(Presenters: Susanne Stadler, Architect , Cathy Spensley, Family Service Agency San Francisco, Jarmin Yeh, USCF)
Everyday life means often life at home as we get older. It seems intuitive that this home therefore has to be as supportive as possible of our ever changing needs, emotional as well as physical ones. Reality is a very different one – lowest-common-denominator thinking in housing developments and a lack of adaptability and resistance to change in private homes.
We believe that the reality could be a very different one if the people who shape the environment we grow old in understood how their creative solutions benefited the individual. Who would not be inspired to imaginative solutions if they knew that a well designed stair is not only about mobility but is also about exercise and opportunities for connecting with the community. Who would not want to give priority to imaginative solutions for an accessible entry to a home if they understood that not having an alternative to a stair may become a threat to a person’s identity if their beloved home is a 3rd floor walk up . Imaginative solutions can come both from spatial and social designs, such as through integrating or adding an elevator or providing the opportunity for people to rotate to an accessible apartment within their community.
Whatever we call the outcome, age friendly housing, design for aging in place, life long homes, it is essential to understand what home means to older adults through their own voices and through their own eyes in order to create sustainable, human centered solutions that come from an interdisciplinary and integrative approach to problem solving.
We presented a model for such interdisciplinary inquiry at the recent American Society on Aging (ASA) conference in Chicago. At the core of this presentation was the pilot “A Day In The Life”, a video self documentation of a group of older adults in San Francisco who filmed their home and were then interviewed about everyday life in their home. Findings and possible design responses were then discussed from the perspectives of Architecture, Social Services and Medical Sociology.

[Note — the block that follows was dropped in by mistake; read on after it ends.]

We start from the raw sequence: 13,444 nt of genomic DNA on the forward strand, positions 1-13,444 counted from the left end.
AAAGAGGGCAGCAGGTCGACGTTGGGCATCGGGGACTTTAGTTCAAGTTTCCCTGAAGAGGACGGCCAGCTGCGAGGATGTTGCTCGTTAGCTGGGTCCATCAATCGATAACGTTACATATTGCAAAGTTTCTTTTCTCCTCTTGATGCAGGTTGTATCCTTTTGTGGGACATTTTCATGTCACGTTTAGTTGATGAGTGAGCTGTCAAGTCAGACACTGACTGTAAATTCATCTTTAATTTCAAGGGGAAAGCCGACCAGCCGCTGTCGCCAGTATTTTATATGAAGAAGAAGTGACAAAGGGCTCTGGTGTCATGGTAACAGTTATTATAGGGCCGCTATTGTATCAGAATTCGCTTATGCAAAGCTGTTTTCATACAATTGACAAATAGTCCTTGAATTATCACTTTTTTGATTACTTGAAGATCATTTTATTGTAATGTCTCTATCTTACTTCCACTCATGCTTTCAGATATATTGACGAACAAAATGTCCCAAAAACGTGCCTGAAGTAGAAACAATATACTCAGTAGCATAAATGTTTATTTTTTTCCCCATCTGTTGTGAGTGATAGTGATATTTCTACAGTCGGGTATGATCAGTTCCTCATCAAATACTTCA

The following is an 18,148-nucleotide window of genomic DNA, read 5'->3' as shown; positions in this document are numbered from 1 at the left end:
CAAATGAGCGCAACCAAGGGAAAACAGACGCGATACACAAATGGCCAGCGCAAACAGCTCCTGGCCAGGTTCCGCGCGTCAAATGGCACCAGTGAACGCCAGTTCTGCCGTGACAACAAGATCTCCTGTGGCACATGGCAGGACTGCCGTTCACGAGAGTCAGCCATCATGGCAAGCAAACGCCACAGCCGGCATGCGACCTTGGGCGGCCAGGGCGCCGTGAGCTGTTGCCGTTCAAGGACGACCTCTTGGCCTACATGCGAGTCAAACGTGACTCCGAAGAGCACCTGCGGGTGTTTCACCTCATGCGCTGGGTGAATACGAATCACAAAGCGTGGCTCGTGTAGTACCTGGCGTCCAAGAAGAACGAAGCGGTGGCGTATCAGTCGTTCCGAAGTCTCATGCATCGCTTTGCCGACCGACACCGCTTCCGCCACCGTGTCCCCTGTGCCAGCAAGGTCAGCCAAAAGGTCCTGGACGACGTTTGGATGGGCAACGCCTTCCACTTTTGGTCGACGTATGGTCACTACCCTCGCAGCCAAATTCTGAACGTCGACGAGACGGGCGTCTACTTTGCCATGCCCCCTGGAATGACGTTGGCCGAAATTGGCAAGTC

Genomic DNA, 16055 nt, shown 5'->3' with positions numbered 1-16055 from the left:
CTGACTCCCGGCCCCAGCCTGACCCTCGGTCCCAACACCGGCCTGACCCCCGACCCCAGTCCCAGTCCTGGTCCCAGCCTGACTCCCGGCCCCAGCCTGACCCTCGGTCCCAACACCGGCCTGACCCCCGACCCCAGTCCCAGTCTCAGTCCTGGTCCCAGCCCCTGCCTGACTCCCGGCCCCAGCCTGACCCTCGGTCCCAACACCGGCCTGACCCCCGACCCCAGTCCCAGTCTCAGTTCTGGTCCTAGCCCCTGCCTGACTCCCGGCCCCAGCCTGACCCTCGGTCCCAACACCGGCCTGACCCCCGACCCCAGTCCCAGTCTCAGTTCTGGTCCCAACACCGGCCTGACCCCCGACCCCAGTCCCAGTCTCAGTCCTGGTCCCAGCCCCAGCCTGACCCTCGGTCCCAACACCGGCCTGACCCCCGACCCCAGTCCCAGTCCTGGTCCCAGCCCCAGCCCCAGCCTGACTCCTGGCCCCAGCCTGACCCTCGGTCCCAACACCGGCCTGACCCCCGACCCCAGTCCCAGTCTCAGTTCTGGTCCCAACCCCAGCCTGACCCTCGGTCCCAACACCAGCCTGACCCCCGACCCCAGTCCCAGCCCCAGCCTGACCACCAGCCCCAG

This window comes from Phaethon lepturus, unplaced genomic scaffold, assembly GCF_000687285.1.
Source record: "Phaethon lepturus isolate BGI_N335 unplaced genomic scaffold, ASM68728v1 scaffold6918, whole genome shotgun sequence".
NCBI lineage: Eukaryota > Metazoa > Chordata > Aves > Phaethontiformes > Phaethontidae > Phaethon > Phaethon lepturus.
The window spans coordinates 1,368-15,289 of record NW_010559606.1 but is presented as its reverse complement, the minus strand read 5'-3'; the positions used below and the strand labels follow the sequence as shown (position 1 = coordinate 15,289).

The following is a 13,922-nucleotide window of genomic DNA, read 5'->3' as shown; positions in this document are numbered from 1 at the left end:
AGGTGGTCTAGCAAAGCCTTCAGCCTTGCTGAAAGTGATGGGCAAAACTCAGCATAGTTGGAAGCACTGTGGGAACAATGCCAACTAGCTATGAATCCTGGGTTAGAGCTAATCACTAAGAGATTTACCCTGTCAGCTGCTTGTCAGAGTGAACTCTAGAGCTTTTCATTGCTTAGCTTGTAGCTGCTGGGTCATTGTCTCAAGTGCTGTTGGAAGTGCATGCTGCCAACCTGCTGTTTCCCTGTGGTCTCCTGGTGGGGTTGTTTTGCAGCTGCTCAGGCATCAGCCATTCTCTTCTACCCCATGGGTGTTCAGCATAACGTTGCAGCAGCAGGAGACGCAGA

This project is not only an educational and advocacy tool but also has the potential to contribute to a bottom up theory generating process responding to the heightened interest the topic of age and place has garnered in the academic community, from medical sociology to geography.
We want to continue this project. Next we will ‘loop back’ our presentation to the protagonists, the people who shared their homes with us and get feedback from them. Then we will do a repeat performance to an interdisciplinary audience in San Francisco and connect with developers, social service providers, policy makers and funders to carry this project into different communities and continue to present to an interdisciplinary audience of elder, students and professionals and encourage others to follow suit.
For a complete view of the presentation and video go to ‘A Day In The Life’ – An Interdisciplinary Dialogue On Being At Home With Growing Old’ . We are looking forward to continuing the dialogue.